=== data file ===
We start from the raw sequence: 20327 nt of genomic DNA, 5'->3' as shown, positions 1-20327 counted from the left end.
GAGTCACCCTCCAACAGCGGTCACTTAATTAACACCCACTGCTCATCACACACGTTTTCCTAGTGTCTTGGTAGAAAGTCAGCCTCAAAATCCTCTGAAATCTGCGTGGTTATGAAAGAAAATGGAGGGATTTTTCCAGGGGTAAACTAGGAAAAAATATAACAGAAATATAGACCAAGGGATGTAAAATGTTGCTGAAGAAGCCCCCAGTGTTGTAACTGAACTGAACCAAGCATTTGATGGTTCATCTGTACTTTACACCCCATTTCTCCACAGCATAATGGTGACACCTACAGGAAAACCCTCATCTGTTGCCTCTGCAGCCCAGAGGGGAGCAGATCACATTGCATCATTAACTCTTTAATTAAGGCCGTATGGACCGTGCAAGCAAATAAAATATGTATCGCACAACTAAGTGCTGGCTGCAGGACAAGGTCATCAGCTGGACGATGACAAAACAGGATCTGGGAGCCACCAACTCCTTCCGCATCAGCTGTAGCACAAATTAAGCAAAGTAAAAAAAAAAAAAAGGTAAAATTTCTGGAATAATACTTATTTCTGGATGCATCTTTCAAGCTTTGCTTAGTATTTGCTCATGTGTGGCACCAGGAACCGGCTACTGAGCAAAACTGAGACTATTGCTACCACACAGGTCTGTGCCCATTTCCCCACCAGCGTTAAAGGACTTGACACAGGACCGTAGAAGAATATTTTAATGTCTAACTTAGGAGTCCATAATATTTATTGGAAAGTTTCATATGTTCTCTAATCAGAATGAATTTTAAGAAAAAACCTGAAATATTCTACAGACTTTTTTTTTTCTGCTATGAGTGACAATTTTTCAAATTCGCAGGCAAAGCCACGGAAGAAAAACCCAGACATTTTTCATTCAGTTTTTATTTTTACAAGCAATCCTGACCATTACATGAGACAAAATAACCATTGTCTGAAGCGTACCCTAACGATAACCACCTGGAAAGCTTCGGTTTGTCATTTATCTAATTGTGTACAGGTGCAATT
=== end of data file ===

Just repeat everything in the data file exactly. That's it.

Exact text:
We start from the raw sequence: 20327 nt of genomic DNA, 5'->3' as shown, positions 1-20327 counted from the left end.
GAGTCACCCTCCAACAGCGGTCACTTAATTAACACCCACTGCTCATCACACACGTTTTCCTAGTGTCTTGGTAGAAAGTCAGCCTCAAAATCCTCTGAAATCTGCGTGGTTATGAAAGAAAATGGAGGGATTTTTCCAGGGGTAAACTAGGAAAAAATATAACAGAAATATAGACCAAGGGATGTAAAATGTTGCTGAAGAAGCCCCCAGTGTTGTAACTGAACTGAACCAAGCATTTGATGGTTCATCTGTACTTTACACCCCATTTCTCCACAGCATAATGGTGACACCTACAGGAAAACCCTCATCTGTTGCCTCTGCAGCCCAGAGGGGAGCAGATCACATTGCATCATTAACTCTTTAATTAAGGCCGTATGGACCGTGCAAGCAAATAAAATATGTATCGCACAACTAAGTGCTGGCTGCAGGACAAGGTCATCAGCTGGACGATGACAAAACAGGATCTGGGAGCCACCAACTCCTTCCGCATCAGCTGTAGCACAAATTAAGCAAAGTAAAAAAAAAAAAAAGGTAAAATTTCTGGAATAATACTTATTTCTGGATGCATCTTTCAAGCTTTGCTTAGTATTTGCTCATGTGTGGCACCAGGAACCGGCTACTGAGCAAAACTGAGACTATTGCTACCACACAGGTCTGTGCCCATTTCCCCACCAGCGTTAAAGGACTTGACACAGGACCGTAGAAGAATATTTTAATGTCTAACTTAGGAGTCCATAATATTTATTGGAAAGTTTCATATGTTCTCTAATCAGAATGAATTTTAAGAAAAAACCTGAAATATTCTACAGACTTTTTTTTTTCTGCTATGAGTGACAATTTTTCAAATTCGCAGGCAAAGCCACGGAAGAAAAACCCAGACATTTTTCATTCAGTTTTTATTTTTACAAGCAATCCTGACCATTACATGAGACAAAATAACCATTGTCTGAAGCGTACCCTAACGATAACCACCTGGAAAGCTTCGGTTTGTCATTTATCTAATTGTGTACAGGTGCAATT